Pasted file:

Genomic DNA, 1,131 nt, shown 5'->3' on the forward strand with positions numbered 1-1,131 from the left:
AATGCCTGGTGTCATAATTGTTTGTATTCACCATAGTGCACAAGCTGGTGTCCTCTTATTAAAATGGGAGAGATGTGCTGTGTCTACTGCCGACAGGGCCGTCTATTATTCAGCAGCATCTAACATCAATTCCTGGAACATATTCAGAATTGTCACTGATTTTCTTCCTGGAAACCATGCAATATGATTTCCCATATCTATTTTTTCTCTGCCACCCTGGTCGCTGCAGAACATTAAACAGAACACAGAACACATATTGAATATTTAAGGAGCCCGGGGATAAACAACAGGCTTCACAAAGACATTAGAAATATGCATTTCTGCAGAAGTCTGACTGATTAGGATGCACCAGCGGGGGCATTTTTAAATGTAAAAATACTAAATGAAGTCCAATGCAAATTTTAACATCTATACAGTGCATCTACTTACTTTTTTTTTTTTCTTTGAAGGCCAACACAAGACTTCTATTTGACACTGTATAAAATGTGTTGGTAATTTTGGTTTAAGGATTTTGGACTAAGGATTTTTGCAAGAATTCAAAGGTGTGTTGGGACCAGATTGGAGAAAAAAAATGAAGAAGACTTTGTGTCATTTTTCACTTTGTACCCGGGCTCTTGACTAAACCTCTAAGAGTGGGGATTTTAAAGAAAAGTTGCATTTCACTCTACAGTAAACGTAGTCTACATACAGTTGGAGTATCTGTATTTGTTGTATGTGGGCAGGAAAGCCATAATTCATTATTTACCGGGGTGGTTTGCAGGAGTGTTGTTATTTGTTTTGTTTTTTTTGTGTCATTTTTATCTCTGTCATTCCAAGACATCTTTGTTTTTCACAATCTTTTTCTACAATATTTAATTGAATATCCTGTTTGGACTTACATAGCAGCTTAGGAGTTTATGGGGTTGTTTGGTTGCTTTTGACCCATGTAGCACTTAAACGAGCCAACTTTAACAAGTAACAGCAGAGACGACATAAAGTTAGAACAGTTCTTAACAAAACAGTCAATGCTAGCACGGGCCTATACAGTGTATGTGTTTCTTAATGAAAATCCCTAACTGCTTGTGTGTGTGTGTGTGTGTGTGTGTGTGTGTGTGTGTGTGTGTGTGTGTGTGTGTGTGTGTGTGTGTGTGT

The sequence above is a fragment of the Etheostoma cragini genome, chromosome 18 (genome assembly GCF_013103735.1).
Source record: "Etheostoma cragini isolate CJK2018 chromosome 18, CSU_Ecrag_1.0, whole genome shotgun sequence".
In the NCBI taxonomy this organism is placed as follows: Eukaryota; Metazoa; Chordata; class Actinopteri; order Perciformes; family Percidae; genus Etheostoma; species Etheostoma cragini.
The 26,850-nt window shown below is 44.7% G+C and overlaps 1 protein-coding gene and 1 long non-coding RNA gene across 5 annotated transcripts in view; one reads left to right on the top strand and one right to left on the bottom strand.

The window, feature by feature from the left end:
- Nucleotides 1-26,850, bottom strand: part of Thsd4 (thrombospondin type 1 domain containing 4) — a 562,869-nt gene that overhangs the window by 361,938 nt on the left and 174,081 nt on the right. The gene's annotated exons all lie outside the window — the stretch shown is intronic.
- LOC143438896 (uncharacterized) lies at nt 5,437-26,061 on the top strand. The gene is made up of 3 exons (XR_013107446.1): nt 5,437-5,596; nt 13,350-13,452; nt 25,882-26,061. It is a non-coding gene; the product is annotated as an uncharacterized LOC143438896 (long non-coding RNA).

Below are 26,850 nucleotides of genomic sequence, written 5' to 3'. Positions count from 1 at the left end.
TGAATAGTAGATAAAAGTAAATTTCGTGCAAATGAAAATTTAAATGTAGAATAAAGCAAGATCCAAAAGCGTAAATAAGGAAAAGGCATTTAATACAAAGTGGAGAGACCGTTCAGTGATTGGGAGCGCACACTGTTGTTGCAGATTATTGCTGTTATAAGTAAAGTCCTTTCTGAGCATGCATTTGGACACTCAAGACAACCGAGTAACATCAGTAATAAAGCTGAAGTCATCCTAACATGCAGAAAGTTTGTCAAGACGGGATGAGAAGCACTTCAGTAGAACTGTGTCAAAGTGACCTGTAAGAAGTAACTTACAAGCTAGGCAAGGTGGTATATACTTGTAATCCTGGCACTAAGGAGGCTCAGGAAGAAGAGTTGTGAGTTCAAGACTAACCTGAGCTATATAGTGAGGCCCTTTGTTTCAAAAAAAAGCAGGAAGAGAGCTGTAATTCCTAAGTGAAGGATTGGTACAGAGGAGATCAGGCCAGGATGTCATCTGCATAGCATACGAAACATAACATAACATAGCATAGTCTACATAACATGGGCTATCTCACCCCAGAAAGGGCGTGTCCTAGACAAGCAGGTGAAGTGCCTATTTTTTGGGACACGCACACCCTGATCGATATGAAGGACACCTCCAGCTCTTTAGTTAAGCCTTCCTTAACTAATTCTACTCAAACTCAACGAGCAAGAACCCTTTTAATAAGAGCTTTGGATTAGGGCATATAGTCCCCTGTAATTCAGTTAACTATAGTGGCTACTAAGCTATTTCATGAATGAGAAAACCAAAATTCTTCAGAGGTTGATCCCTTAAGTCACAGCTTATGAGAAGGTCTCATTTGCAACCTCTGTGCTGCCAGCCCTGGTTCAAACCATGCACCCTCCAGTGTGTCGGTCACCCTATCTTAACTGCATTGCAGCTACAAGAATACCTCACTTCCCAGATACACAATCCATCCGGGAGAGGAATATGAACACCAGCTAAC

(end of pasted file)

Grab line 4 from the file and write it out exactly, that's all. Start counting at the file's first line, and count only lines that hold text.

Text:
Source record: "Etheostoma cragini isolate CJK2018 chromosome 18, CSU_Ecrag_1.0, whole genome shotgun sequence".